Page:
A US army bomb disposal expert makes waves in his new unit because of his Gung Ho attitude.
The Hurt Locker is an interesting war film, mainly because its indie sensibilities make it a very unusual treatment of this subject for a product of the US movie making industry. It’s quite a reserved, unsentimental film about the impact of a “war” that has no visible enemy; in not quite the same way as Jarhead in which the soldiers just could not find an army to face, but because the enemy hides itself in plain sight amongst the innocent population. This obviously causes great conflict within the soldiers, always unsure whether to fire or not to fire and seemingly never able to punish the perpetrators of the atrocities they witness on a daily basis. This thankfully means that heavy-handed patriotism is avoided, the film instead concentrating on the effects of the situation on each individual and the fine performances all round make for an interesting character study. The “battle” sequences are also very well staged and it is technically very accomplished on every level. The only faux pas for me was the closing scene in which “our hero” is striding purposefully back down a Baghdad road to a heavy metal riff which was a little too John Waynesque and seemed to be at odds with the tone of the of the rest of the film.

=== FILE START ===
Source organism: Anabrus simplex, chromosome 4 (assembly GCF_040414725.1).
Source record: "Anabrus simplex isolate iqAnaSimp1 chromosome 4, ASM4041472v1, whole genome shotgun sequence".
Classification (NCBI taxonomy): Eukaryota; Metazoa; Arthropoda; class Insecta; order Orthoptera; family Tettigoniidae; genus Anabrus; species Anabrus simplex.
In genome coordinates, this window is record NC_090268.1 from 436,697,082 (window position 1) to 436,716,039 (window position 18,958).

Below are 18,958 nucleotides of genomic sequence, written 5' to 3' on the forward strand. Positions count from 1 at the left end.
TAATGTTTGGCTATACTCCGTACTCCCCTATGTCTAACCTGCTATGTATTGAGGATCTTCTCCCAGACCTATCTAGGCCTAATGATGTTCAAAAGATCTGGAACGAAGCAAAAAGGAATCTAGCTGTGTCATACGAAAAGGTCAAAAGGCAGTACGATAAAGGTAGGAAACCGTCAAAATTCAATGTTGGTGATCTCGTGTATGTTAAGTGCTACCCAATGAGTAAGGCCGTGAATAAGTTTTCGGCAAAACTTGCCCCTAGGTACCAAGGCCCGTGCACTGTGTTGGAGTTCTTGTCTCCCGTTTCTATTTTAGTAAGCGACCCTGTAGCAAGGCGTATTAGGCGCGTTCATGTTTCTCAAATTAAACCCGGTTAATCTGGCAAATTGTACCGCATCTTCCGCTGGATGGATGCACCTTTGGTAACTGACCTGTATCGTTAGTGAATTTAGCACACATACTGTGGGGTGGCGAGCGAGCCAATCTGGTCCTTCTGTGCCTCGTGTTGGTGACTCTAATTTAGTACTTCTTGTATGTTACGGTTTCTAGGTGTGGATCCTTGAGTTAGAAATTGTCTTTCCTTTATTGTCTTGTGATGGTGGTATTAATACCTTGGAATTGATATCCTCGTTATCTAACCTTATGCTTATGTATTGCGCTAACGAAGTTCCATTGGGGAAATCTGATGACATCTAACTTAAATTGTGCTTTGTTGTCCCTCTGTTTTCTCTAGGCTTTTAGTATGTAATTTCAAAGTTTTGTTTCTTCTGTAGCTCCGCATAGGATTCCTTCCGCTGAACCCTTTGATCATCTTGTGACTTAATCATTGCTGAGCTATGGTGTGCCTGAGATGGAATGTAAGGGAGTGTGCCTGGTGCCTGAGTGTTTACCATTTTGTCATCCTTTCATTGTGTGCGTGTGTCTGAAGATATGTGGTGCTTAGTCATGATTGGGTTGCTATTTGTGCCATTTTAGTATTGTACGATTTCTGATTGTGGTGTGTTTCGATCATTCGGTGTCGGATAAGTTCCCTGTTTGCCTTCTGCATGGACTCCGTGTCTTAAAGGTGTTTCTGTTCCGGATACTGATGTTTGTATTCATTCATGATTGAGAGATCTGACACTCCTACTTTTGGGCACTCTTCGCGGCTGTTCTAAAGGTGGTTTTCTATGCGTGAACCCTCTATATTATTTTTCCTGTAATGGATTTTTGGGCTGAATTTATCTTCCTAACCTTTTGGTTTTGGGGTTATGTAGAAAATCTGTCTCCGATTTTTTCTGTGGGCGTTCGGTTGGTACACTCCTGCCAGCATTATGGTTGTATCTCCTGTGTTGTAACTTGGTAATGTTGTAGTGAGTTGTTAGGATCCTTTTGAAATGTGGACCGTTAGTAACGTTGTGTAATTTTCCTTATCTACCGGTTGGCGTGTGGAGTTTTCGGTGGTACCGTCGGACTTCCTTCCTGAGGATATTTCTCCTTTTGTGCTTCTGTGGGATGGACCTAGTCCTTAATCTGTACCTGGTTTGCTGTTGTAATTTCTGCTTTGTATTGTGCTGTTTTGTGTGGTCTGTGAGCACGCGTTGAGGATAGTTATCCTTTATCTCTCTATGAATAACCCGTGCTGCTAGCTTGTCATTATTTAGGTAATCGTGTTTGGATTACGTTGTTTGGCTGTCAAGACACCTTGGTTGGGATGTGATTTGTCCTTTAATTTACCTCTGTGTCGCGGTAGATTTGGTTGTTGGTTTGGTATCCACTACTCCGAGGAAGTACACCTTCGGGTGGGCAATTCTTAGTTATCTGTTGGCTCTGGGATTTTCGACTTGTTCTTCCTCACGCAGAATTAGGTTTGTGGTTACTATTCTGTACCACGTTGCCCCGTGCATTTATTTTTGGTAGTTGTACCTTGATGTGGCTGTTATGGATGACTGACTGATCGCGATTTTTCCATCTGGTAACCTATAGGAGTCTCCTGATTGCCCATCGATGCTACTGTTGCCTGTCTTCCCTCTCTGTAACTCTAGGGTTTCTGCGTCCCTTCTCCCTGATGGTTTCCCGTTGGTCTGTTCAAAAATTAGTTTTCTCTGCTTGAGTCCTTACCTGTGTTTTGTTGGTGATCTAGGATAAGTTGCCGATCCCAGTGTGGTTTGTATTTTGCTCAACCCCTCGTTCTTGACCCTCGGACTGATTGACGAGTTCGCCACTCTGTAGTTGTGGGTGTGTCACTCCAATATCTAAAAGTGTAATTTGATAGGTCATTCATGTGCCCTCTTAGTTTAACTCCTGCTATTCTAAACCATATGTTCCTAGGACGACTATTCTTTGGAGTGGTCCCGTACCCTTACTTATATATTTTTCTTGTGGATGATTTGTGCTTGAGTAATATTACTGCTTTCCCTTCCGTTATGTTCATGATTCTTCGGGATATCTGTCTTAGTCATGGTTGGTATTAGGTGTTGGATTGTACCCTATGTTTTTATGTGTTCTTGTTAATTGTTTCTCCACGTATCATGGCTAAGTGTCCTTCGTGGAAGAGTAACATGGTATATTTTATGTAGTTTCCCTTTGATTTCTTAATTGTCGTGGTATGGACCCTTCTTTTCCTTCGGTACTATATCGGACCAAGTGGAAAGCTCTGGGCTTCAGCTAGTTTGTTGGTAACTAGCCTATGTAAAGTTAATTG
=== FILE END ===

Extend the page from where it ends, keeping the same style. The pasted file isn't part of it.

But otherwise The Hurt Locker is a quality war film about a very sensitive subject.